Another Green Jobs Boondoggle Fails to Create Jobs

Published August 21, 2015

An investigative review conducted by the Associated Press (AP) of the impact of California’s voter passed ballot measure, Proposition 39, to create green jobs has found three years after passage, just five percent of the promised jobs have been created and the state has no good idea how the millions of dollars flowing from the initiative have been spent or how much energy has been saved.

In 2012, by a wide margin, voters approved the Clean Energy Jobs Act. The proposition closed a tax loophole for multistate corporations raising hundreds of millions of dollars in state revenue. The legislature dedicated half of the revenue to funding clean energy projects in schools, promising to generate more than 11,000 jobs each year. The AP analysis found, revenue has been far less than projected and only 1,700 jobs in total have been created in three years since passage. 

‘Troubling’ Lack of Oversight

Accountability for spending under the law has been poor with more than half of the $297 million given to schools going to “consultants and energy auditors.” 

The board created to oversee projects and submit annual progress reports to the Legislature has yet to meet. According to the AP, the State Energy Commission, with oversight responsibility for Proposition 39 spending, was unable to provide any data about completed projects or calculate energy savings.

The lack of oversight is troubling even by usual government loose accountability standards according to Douglas Johnson, a state government expert at Claremont McKenna College in Southern California. Johnson told the AP, “Accountability boards that are rubber stamps are fairly common, but accountability boards that don’t meet at all are a big problem.”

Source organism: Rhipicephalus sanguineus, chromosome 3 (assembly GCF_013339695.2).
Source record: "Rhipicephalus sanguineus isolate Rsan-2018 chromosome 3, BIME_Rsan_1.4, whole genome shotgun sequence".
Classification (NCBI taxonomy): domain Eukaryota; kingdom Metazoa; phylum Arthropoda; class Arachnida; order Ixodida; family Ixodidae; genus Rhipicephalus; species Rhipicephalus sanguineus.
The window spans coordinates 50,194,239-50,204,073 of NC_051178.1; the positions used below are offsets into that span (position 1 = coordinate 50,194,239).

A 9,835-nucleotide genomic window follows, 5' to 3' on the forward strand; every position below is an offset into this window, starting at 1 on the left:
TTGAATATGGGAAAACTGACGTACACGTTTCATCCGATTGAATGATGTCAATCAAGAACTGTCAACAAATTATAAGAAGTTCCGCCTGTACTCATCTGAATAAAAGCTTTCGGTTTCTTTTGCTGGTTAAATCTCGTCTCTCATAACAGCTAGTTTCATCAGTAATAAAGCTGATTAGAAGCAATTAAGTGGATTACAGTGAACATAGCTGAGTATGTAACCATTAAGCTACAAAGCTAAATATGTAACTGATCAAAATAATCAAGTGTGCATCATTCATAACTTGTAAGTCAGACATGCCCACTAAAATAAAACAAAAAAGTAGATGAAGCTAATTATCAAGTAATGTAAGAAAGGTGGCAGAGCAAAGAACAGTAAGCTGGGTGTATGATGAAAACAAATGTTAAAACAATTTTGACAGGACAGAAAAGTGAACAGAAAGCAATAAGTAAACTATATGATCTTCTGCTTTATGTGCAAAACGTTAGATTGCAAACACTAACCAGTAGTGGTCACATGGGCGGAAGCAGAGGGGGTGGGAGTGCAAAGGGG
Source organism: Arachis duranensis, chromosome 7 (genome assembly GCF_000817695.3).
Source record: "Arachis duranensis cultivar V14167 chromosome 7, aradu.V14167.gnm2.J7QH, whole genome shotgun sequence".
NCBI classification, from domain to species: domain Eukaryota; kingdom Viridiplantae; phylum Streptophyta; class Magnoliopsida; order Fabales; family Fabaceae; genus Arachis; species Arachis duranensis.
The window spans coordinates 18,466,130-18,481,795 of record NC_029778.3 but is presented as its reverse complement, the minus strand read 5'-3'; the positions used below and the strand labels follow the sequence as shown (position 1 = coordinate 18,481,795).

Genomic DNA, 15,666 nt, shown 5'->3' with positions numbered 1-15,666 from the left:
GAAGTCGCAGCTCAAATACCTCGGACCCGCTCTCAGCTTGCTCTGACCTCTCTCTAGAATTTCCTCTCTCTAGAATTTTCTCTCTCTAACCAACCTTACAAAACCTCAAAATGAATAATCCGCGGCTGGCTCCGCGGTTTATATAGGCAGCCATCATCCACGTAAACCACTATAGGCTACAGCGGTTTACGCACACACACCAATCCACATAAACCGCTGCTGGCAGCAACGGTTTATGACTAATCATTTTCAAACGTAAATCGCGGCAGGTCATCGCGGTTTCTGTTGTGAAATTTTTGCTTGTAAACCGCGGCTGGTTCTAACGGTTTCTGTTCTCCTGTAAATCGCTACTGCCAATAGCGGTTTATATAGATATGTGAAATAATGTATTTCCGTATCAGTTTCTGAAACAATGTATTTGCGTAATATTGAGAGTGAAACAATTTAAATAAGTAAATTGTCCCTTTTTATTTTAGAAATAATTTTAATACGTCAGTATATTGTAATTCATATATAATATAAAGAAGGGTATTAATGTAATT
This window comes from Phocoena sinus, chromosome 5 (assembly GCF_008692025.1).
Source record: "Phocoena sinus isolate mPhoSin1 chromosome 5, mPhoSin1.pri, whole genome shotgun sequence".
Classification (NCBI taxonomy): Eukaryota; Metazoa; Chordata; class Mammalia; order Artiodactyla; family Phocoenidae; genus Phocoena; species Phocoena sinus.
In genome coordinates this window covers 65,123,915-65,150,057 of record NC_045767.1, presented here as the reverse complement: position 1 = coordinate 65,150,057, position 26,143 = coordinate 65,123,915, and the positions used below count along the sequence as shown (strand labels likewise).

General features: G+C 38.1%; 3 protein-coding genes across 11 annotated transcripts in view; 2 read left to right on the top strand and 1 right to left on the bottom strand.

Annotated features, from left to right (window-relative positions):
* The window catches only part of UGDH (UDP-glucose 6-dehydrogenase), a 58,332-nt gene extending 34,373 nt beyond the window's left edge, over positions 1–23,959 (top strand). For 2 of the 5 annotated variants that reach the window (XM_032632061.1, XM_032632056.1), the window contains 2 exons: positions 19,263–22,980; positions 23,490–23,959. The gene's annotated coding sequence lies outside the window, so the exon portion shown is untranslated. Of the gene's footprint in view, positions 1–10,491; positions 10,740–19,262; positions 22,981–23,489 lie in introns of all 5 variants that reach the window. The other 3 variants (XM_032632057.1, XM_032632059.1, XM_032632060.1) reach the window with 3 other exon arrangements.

The AP’s review of state and local records was unable to identify a single completed project in the entire Los Angeles Unified School District (LAUSD), despite the state allocating $12.6 million to the nearly 1,000 school district. Two schools were scheduled to receive lighting retrofits and heating and cooling upgrades this summer, yet with the school year about to commence, no construction work has been done at either school. 

The office of Senate President Pro Tem Kevin de Leon (D-Los Angeles), the primary booster of proposition 39, previously estimated LAUSD would save up to $27 million a year on energy costs. The AP’s research shows no savings have been experienced thus far, and projects proposed by the district would save only $1.4 million. 

Millions in Revenue Shortfalls

Proponents such as de Leon and billionaire investor and philanthropist Tom Steyer, who personally funded the ballot measure with $30 million, told voters it would send up to $550 million annually to the Clean Jobs Energy Fund. The actual revenue has been far less, at just $381 million in 2013, $279 million in 2014 and $313 million in 2015.

Steyer’s office declined to make him available for an interview or to comment on the lower revenue figures as his spokespersons sought to distance Steyer from the measure’s implementation. 

A nonpartisan legislative analyst Ken Kapphahn said the tax code change affected a relatively small number of companies, most of which likely found ways to minimize their tax burden. 

Kirk Clark, vice president of the California Business Roundtable found the AP’s analysis unsurprising, saying, “We’ve got a long track record in California of over-promising green jobs and under-delivering.” Clark expressed concern about both the disappointing number of jobs created and the fact of the few jobs created so far most appear to be consultants. 

Neither the state Energy Commission nor the California Workforce Investment Board, could identify the types of jobs created by Proposition 39 projects.

Johnson argued the oversight board should have been intimately involved in the oversight of the project from the beginning. “They should have been overseeing all stages of this project, not just waiting until the money’s gone and seeing where it went,” Johnson tols the AP.

H. Sterling Burnett, Ph.D., ([email protected]) is the managing editor of Environment & Climate News.